Seleucid coinage

The coinage of the Seleucid Empire is based on the coins of Alexander the Great, which in turn were based on Athenian coinage of the Attic weight. Many mints and different issues are defined, with mainly base and silver coinage being in abundance. A large concentration of mints existed in the Seleucid Syria, as the Mediterranean parts of the empire were more reliant on coinage in economic function.

The symbol of Seleucid power was the anchor, which was placed on the obverse of coins depicting Alexander posthumously. Some Seleucid bronze coinage feature decorative serrated edges similarly with certain Roman denarii and rare Macedonian coins.

The first Seleucid royal mint was at Seleucia on the Tigris. Antioch, as a new capital, did have the most important mint after Seleucus I moved mint workers there from Seleucia.


Bronze coinage was issued in five denominations; the weight and size varies greatly and most likely no effort was made to conform to a set standard, they may be denominated in chalkoi.[1]

  • A size = 23+ mm = 10+ g
  • B size = 18–23 mm = 6.77–8.63 g
  • C size = 13–17 mm = 3.88 g
  • D size = 12–13 mm = 1.59 g
  • E size = 10–12 mm = 1.13 g

The denomination values and common imagery on silver coinage was as follows, with the denomination based on the Obol and image most common on the coin:[2]

  • 1 Obol: Anchor and Bow and Quiver.
  • 2 Diobol: Bow and Quiver
  • 3 Hemidrachm:
  • 6 Drachm: Anchor
  • 24 Tetradrachm: Elephant walking
  • Coins with the head of Zeus on the reverse and Athena in elephant car.[3] These coins are of a lighter Phoenician standard.[4]


Successor states of the Macedonian Empire continued to mint coins with image of Alexander the Great. Such coins were widespread within the Seleucid Empire, as all mints except the one in Bactra struck them.[5] Antiochus I, son of Seleucus I, was the first Seleucid ruler to strike coins with his own image on them.[5]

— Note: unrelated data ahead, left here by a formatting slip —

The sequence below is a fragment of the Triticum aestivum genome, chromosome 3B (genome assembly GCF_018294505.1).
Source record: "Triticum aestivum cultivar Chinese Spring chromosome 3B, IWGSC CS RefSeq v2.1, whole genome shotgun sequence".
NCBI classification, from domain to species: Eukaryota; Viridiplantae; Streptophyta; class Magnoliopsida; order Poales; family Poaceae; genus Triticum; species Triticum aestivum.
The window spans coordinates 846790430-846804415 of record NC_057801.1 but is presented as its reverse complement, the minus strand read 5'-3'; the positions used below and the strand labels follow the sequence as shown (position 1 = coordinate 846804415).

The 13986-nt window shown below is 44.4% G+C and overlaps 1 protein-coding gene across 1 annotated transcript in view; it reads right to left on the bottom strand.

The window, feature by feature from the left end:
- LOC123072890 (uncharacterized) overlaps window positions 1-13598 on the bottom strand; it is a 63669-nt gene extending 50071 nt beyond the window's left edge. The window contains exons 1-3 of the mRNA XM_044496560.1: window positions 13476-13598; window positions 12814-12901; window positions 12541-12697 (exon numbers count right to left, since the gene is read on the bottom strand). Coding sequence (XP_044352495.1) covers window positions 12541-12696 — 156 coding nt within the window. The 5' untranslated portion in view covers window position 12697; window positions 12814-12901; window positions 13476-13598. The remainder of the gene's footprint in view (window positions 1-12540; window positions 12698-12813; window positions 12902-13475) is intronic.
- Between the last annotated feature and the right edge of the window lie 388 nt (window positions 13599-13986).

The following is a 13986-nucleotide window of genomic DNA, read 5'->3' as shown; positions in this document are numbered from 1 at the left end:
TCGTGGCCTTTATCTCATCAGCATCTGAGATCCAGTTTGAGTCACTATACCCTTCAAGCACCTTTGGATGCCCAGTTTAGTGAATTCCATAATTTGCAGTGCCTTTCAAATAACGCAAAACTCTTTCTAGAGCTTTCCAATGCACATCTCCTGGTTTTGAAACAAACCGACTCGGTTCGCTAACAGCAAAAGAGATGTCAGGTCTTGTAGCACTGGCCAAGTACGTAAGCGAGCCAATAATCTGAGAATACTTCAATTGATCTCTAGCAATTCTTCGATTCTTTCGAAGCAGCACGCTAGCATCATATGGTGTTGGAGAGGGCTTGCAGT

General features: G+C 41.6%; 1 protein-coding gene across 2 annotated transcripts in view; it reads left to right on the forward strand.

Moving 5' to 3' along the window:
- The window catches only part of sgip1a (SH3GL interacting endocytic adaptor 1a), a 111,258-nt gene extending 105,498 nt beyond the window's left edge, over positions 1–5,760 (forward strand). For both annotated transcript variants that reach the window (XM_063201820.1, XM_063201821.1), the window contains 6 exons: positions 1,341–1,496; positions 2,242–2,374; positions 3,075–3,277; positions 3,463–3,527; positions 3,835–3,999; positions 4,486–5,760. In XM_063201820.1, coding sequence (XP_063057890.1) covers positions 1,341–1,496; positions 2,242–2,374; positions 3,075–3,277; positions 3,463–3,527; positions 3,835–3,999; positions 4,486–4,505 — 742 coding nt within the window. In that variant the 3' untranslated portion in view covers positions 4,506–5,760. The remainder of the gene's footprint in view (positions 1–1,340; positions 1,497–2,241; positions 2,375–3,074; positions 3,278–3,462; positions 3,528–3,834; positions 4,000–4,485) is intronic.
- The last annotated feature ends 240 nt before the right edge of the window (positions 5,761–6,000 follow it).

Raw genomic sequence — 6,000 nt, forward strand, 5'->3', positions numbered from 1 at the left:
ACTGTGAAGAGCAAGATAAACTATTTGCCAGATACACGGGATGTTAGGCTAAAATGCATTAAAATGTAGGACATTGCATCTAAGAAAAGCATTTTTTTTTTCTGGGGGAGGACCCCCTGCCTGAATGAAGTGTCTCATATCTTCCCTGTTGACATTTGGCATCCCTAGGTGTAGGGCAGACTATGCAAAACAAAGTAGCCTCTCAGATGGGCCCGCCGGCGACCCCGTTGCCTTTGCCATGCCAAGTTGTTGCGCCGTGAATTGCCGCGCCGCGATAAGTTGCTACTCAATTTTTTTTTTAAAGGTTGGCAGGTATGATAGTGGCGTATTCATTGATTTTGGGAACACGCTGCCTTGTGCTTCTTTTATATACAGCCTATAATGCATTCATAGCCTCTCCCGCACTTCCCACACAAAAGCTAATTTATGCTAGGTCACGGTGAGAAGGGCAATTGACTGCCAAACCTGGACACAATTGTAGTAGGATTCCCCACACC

Typically, coins which were not based on Attic weight, did not circulate within the empire. Attalid, Ptolemaic and Rhodian coins were using a different standard. Regulations may have existed to enforce usage of the Attic standard. However, the regulations were probably made for practical reasons rather than being politically motivated. Coele-Syria and Phoenicia were exceptions to the rule of using the Attic standard. They were conquered by Antiochus III the Great in 200 BC. Seleucids struck some coins in the Ptolemaic standard to be used in the region, and both standards coexisted there.[5][6]

Seleucid regulations on coinage different from Achaemenid Persia on several aspects. Achaemenid rulers did not try to unify standards for the coinage, and they allowed local satraps to strike coins in their own name. While the Seleucids preserved the system of satraps, they banned local rulers from striking coins in their own name. Some cities had their own mints for bronze coinage, while gold coins and large silver denominations were made only at the royal mints. However, the empire controlled on some extent even the striking of local bronze coinage.[5]

After Antiochus III was defeated in a war against Rome and a large war indemnity had to be paid, silver coinage became scarcer and lighter. There were few new silver coins struck for two decades after the defeat. Bronze mostly replaced silver in mints between 173 BC and 171 BC.[7]

When the Seleucid Empire began to decline, and its rule on parts of the empire weakened since the last decades of the second century BC, local cities began producing their own silver coinages to show their autonomy from the central bureaucracy.[5]

Despite seemingly enforcing some regulations, Seleucid policy was still somewhat free compared to the Ptolemaic Kingdom which imposed an exclusive royal currency.[5] In coin making process there were similarities with the Ptolemaic coinage. For instance, the Seleucid coins often have a central depression from the coin making process.[8][9]